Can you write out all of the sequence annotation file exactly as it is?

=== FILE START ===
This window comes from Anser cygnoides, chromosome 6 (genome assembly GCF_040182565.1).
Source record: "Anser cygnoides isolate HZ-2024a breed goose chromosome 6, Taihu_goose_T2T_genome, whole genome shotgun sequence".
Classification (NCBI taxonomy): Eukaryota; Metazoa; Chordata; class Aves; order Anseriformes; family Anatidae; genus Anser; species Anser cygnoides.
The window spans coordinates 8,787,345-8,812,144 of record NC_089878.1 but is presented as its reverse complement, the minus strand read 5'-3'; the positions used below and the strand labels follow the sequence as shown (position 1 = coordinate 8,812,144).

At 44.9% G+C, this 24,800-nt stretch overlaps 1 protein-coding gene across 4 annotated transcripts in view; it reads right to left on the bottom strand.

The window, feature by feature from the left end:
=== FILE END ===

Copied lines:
This window comes from Anser cygnoides, chromosome 6 (genome assembly GCF_040182565.1).
Source record: "Anser cygnoides isolate HZ-2024a breed goose chromosome 6, Taihu_goose_T2T_genome, whole genome shotgun sequence".
Classification (NCBI taxonomy): Eukaryota; Metazoa; Chordata; class Aves; order Anseriformes; family Anatidae; genus Anser; species Anser cygnoides.
The window spans coordinates 8,787,345-8,812,144 of record NC_089878.1 but is presented as its reverse complement, the minus strand read 5'-3'; the positions used below and the strand labels follow the sequence as shown (position 1 = coordinate 8,812,144).

At 44.9% G+C, this 24,800-nt stretch overlaps 1 protein-coding gene across 4 annotated transcripts in view; it reads right to left on the bottom strand.

The window, feature by feature from the left end: